PRODUCERS and writers famously don't always see eye-to-eye, but they found some common ground Wednesday when they announced respective nominees for their members' best work of the year. "Brokeback Mountain," "Capote," "Crash" and "Good Night, and Good Luck" scored with both the Writers Guild of America and the Producers Guild of America.
The Johnny Cash biographical drama "Walk the Line" rounded out the list of nominees for the PGA's Darryl F. Zanuck producer of the year award.
Over the last few years, the Writers Guild has displayed a fondness for character-driven scripts, and this year is no exception. "Cinderella Man," "Crash," "The 40 Year-Old Virgin," "Good Night, and Good Luck" and "The Squid and the Whale" are the original screenplay nominees, and "Brokeback Mountain," "Capote," "The Constant Gardener," "A History of Violence" and "Syriana" are the nominees for best adapted screenplay.
Only two major studios, Universal and Warner Bros., were represented in the nominations for the scribes' 58th annual awards, though several nominations went to films distributed by studio specialized divisions such as Focus Features (Universal), Warner Independent Pictures (Warner Bros.) and Sony Pictures Classics (Sony). New Line Cinema and Samuel Goldwyn Films also were represented.
Notably missing from the WGA nominees announced Wednesday were screenplays for such major studio movies as "King Kong," "Memoirs of a Geisha" and "Munich."
Two of this year's WGA nominees -- Akiva Goldsman ("Cinderella Man") and Stephen Gaghan ("Syriana") -- are previous winners, but the majority are first-timers such as George Clooney & Grant Heslov ("Good Night, and Good Luck"), Josh Olson ("A History of Violence") and Dan Futterman ("Capote").
The nominations took many of the screenwriters by surprise.
"It's my first studio film," Olson said. "I have been doing a lot of low-budget independent stuff.
"I am still not entirely sure I believe it. This is the biggest thing that's ever happened to me. I'm knocked out."
Goldsman, whom the Writers Guild honored four years ago for "A Beautiful Mind," was caught off guard by his nomination with Cliff Hollingsworth for "Cinderella Man." The Depression-era drama was a box office disappointment. "We had sort of fallen below the radar," he said. "It is always the most extraordinary thing to have people who know what the Crayola box looks like say that you picked the right crayons."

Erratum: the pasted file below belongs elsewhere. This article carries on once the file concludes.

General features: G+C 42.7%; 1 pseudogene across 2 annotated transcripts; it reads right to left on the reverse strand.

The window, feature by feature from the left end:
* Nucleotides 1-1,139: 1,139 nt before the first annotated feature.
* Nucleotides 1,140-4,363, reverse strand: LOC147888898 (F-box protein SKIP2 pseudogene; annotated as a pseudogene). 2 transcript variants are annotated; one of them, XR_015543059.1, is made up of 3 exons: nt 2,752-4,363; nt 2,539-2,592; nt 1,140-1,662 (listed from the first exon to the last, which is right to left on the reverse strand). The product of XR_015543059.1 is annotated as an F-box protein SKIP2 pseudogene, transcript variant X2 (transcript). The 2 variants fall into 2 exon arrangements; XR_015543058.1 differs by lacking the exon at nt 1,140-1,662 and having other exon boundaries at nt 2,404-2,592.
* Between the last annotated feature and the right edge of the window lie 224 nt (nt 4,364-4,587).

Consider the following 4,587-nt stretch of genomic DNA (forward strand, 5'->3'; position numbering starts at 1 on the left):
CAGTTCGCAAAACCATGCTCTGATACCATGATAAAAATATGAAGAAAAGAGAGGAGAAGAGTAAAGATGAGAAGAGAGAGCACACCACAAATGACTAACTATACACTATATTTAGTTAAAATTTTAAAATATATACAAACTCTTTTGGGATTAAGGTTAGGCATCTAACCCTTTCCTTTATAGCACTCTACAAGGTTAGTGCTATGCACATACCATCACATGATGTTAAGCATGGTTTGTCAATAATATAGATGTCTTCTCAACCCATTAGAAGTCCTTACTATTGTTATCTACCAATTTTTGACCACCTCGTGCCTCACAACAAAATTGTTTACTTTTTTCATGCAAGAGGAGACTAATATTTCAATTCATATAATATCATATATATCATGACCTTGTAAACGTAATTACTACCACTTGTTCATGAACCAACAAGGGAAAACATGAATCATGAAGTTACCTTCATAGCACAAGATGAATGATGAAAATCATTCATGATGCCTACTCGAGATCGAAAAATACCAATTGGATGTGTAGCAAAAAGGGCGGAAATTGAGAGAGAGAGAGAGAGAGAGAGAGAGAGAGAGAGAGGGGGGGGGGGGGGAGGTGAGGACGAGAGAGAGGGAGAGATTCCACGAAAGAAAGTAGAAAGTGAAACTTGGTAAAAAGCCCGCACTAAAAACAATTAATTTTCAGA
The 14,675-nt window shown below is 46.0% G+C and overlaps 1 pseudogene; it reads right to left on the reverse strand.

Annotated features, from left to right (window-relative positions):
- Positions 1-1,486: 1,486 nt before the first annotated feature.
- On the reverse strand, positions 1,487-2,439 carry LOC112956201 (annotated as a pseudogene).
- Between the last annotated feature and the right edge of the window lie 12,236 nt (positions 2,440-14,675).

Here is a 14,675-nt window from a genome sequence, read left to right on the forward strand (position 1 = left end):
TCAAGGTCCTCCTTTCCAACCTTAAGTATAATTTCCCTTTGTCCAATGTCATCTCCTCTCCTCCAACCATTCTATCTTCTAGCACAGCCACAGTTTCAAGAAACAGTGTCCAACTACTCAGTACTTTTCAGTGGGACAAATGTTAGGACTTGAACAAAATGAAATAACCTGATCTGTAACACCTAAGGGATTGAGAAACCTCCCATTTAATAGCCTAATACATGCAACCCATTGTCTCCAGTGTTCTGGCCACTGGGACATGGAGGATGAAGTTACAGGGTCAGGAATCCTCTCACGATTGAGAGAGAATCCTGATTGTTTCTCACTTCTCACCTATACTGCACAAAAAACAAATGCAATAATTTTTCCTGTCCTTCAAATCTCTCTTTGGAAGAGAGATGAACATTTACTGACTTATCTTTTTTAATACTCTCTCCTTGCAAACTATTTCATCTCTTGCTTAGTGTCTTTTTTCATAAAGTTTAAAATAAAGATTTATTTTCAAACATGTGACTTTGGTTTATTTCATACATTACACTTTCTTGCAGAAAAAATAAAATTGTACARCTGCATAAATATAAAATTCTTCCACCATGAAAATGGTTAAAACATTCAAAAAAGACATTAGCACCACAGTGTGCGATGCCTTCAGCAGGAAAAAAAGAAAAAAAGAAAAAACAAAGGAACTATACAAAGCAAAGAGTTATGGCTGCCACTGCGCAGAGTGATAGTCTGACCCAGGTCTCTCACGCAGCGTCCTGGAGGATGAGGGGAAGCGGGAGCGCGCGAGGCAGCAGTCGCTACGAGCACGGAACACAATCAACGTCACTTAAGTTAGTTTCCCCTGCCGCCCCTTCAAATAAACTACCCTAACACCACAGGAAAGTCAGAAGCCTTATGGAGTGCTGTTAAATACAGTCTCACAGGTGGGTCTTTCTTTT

"I am sort of stunned," said Diana Ossana, who is nominated with Larry McMurtry for adapted screenplay for "Brokeback Mountain." (She is also nominated as a producer). "I feel so honored to be in the company of such stellar films. It's a great story and we never lost faith in our script. Not once."
Gaghan, who received the WGA five years ago for "Traffic," said that only fellow scribes know how hard it is to write a script "and why it is hard. Everybody thinks they can write. It is such a strange relationship to awards. You get most of your satisfaction from doing the work. For me, I can't believe that my stuff is even up there on the screen. You just go, 'Wow, they are saying my lines. That's really cool.' "
"It is really lovely," said Paul Haggis, who was nominated by both groups for "Crash." Last year, the WGA nominated his screenplay for "Million Dollar Baby."
"I am so proud to be in the list.... It sounds like a cliche and that's the last thing a writer should be saying, but it's absolutely true. You look at the work and say, 'People are comparing me to that!' "
Futterman, who was nominated for "Capote," described the biographical drama as "the little movie that could. It's incredibly gratifying.... I am glad I paid my dues -- I just joined the union six months ago."
"Nobody thought our movie would be nominated for anything," said writer Judd Apatow, who is nominated with Steve Carell for the box office hit comedy "The 40 Year-Old Virgin."
"That's why there were no ads, no screeners.... There was no moment during the writing of this movie where Steve and I thought that any accolades would follow.... "
Unlike the Directors Guild awards, the writers' nods are not necessarily an Oscar bellwether. Last year, though, both WGA winners -- "Sideways" and "Eternal Sunshine of the Spotless Mind" -- went on to win screenplay Oscars. The Writers Guild Awards will take place Feb. 4 in Los Angeles at the Hollywood Palladium and simultaneously in New York at the Waldorf-Astoria.
The producers organization has been a more reliable forecaster for the best picture Oscar. Over the last 15 years, only three films that didn't win the Producers Guild award -- 1992's "Unforgiven," 1995's "Braveheart" and 2004's "Million Dollar Baby" -- went on to win the Academy Award for best picture.